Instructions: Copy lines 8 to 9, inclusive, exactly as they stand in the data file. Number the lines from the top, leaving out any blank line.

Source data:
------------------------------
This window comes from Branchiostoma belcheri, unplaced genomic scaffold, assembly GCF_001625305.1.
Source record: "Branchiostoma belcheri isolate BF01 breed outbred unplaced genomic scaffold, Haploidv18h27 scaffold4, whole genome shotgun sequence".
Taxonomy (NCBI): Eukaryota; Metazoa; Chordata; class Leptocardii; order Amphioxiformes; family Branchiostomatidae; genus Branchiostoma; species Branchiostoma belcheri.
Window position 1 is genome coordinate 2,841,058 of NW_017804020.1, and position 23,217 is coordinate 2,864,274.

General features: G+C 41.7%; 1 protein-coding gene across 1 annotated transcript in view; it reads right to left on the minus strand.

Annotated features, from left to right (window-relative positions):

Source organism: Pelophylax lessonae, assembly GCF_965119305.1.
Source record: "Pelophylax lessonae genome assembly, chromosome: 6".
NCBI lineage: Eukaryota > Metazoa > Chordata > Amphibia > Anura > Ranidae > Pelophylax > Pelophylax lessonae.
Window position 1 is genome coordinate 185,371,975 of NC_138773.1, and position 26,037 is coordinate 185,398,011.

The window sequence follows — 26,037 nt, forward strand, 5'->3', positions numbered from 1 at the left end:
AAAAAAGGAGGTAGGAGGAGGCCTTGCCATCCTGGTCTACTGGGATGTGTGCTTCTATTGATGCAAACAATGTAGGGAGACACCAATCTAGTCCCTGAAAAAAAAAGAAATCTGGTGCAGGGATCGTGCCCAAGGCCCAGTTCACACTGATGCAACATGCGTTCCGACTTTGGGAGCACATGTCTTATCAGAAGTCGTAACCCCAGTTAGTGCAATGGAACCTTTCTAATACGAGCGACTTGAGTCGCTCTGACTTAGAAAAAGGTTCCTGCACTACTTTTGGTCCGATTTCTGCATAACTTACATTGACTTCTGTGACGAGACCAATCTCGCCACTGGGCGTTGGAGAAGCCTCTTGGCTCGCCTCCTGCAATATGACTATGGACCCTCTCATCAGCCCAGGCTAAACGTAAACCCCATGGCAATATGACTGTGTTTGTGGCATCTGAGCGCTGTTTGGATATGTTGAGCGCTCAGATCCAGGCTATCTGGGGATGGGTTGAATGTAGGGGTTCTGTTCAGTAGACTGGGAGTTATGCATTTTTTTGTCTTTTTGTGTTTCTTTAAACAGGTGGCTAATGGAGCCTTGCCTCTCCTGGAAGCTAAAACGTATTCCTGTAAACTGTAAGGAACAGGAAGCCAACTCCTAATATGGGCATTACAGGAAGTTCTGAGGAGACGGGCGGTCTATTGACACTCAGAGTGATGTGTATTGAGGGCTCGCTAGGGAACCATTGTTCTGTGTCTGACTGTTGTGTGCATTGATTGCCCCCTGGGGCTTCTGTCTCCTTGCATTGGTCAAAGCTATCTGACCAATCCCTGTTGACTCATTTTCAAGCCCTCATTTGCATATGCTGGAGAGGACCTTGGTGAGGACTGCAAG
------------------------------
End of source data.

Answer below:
Source record: "Pelophylax lessonae genome assembly, chromosome: 6".
NCBI lineage: Eukaryota > Metazoa > Chordata > Amphibia > Anura > Ranidae > Pelophylax > Pelophylax lessonae.